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Butler University Bulletin

Master of Physician Assistant Studies

www.butler.edu/physician-assistant

The College of Pharmacy and Health Sciences offers a Master of Physician Assistant Studies (MPAS) degree for those completing the requirements of the physician assistant (PA) program. PAs are well-recognized and highly sought-after members of the healthcare team. Working interdependently with physicians, PAs practice medicine and value team-based care in virtually all medical specialties and settings. In all 50 states, PAs have the authority to prescribe medications.

PAs practice in all specialty fields; 28 percent of all PAs provide primary care services, especially in family and general internal medicine. Their job descriptions are diverse, and they serve in both clinical and nonclinical roles. While these nonclinical positions do not involve patient care, they depend on a strong clinical knowledge base.

The MPAS curriculum is 24 consecutive months designed to provide an understanding of the knowledge, skills, and attitudes used as a physician assistant. The first 12 months of the MPAS program are devoted to didactic studies in the basic medical, clinical, and behavioral sciences, and the remaining 12 months are largely focused on the clinical experiences in primary care and medical and surgical specialties.

The didactic curriculum is integrated to introduce the student to medical sciences as they relate to specific organ systems and clinical problems. Learning strategies include the traditional lecture format and basic science laboratory, hybrid, small-group tutorials, and patient case discussions. Regular patient contact is an important part of the first-year curriculum. Students begin to see patients during the first semester of their didactic year. Standardized patient evaluations, through simulation and actors, are also a part of the didactic curriculum. As part of the clinical curriculum, students participate in rotations and didactic course work. Students are required to take core rotations in emergency medicine, family medicine, general surgery, internal medicine, mental health, pediatrics, and women’s health. Students also choose an elective rotation. In the clinical year, students also participate in Core Topics, Issues of Professional Practice, and the Summative Practicum.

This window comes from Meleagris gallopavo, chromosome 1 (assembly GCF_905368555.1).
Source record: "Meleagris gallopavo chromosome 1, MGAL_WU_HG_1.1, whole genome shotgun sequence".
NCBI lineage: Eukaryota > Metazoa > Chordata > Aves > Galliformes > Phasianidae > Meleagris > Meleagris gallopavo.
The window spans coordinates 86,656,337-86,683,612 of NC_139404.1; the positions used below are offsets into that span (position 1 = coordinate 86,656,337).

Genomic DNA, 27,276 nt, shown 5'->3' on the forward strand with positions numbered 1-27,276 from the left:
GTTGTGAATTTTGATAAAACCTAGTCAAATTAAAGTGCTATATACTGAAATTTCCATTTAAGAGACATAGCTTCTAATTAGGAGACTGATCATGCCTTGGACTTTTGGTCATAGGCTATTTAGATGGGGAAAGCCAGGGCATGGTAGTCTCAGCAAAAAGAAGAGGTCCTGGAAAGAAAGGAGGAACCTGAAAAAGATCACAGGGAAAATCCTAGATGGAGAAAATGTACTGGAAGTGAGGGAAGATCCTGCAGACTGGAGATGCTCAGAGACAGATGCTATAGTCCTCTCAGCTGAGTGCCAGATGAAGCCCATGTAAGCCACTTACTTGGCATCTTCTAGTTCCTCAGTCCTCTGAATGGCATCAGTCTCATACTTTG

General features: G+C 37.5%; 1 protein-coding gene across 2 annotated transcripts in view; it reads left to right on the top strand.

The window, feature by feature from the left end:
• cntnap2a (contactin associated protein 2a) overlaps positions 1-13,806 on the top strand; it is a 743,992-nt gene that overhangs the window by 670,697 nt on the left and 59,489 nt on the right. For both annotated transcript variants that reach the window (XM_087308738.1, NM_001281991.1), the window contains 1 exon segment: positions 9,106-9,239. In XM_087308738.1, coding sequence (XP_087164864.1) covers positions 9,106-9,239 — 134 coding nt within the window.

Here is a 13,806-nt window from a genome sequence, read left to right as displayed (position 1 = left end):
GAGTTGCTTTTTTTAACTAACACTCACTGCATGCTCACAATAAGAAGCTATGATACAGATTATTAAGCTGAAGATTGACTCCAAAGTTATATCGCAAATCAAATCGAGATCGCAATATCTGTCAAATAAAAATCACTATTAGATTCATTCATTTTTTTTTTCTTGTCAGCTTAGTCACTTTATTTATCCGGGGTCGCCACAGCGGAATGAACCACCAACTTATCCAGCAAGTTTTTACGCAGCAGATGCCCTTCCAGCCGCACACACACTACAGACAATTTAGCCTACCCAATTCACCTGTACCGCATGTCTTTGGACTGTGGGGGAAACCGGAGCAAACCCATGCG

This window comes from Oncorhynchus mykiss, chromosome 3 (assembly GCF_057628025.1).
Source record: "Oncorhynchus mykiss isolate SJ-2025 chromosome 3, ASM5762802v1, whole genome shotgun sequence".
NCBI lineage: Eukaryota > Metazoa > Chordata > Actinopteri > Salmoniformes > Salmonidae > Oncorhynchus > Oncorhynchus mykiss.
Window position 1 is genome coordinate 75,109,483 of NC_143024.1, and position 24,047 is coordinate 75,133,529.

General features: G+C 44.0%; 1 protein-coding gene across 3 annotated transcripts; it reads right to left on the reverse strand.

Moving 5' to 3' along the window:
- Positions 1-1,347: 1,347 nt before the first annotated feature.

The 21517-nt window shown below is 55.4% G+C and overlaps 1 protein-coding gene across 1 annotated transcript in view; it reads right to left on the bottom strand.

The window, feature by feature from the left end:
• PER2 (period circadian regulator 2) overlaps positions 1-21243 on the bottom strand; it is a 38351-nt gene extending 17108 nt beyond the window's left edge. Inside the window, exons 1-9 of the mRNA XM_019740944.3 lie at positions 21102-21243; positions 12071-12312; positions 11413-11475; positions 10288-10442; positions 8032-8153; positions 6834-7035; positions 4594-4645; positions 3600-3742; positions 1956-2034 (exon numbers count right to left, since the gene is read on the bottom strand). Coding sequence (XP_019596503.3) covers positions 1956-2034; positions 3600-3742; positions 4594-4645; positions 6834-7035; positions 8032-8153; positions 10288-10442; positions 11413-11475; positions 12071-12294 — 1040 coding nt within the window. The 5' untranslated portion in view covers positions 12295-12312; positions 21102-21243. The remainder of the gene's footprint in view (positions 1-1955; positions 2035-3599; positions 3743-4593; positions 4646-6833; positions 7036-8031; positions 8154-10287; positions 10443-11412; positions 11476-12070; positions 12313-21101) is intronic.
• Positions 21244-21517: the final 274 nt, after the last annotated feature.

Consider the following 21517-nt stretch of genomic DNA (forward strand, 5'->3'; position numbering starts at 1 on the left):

Programmatic Goals

  • Select highly qualified applicants through the admission process who will successfully complete our PA program
  • Provide a quality educational experience that provides students with the knowledge, skills, and attitudes for entry-level practice as PAs
  • Provide an educational experience that prepares our graduates to provide primary care in a wide variety of clinical settings
  • Help our students develop a sensitivity that will allow them to effectively work with patients who are different than they are
  • Maintain our status as the longest accredited PA program in the state of Indiana
  • Promote professionalism, service, and leadership of students and faculty